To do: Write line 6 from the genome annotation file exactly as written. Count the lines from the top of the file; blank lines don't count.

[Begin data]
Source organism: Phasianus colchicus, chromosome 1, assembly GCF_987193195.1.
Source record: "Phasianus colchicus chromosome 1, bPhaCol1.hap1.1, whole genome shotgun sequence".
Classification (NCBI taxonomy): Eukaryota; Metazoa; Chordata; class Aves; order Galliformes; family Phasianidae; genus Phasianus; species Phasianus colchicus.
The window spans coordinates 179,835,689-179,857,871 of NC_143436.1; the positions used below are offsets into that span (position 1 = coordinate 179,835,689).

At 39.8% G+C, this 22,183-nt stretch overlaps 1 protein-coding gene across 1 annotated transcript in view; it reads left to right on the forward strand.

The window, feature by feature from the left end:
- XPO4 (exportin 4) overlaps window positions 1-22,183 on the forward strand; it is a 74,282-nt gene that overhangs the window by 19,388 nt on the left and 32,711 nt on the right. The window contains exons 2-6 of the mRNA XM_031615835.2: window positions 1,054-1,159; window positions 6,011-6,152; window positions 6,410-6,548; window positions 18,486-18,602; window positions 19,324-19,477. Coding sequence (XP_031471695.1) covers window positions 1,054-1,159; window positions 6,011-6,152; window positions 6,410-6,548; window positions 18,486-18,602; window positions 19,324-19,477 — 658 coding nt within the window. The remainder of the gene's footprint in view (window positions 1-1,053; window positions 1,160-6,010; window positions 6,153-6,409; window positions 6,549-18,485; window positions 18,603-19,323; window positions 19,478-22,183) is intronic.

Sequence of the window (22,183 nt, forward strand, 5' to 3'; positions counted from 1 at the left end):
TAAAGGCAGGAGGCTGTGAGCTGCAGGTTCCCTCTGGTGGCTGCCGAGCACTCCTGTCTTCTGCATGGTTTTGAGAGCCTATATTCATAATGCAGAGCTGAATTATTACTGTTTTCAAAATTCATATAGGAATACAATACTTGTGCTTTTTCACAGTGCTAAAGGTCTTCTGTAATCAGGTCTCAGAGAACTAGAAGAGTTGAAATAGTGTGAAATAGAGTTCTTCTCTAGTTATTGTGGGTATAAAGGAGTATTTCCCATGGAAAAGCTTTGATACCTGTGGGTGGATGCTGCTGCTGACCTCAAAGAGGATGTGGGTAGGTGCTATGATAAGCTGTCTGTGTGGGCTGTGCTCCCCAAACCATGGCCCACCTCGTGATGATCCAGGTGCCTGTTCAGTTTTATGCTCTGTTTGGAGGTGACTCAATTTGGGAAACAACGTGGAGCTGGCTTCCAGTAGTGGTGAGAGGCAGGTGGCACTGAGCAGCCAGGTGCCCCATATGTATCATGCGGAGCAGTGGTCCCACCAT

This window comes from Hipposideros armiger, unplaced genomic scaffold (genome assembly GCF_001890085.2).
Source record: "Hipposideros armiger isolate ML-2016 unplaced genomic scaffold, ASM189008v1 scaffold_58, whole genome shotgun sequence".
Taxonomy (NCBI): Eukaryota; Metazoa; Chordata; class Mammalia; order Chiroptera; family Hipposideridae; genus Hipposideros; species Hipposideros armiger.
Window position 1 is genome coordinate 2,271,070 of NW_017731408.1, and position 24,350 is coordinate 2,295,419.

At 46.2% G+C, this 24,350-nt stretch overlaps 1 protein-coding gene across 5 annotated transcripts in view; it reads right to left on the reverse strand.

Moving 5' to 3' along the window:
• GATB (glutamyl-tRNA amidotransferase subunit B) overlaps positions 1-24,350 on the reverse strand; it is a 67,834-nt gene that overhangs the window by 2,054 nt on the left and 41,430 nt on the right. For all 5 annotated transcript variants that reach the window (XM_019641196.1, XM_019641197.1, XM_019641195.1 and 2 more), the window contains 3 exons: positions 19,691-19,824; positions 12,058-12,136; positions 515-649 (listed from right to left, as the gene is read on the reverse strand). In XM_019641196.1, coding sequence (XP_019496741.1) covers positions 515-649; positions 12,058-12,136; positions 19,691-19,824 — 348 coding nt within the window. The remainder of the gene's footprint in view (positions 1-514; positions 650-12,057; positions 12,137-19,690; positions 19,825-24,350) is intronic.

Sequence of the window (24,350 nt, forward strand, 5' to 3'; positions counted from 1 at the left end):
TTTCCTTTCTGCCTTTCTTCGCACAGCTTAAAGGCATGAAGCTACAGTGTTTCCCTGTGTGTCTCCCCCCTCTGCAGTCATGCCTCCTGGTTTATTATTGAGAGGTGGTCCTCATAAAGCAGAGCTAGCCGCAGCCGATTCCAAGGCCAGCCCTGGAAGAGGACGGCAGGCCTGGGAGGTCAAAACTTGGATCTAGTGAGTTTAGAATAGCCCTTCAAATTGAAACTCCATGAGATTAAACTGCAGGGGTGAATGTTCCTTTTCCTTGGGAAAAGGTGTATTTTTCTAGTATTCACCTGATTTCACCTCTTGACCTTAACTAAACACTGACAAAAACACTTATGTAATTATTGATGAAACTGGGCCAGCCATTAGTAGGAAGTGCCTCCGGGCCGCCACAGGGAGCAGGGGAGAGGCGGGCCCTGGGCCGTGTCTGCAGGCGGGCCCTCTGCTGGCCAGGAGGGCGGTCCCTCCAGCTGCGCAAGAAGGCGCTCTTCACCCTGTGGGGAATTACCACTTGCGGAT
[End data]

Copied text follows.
The window, feature by feature from the left end: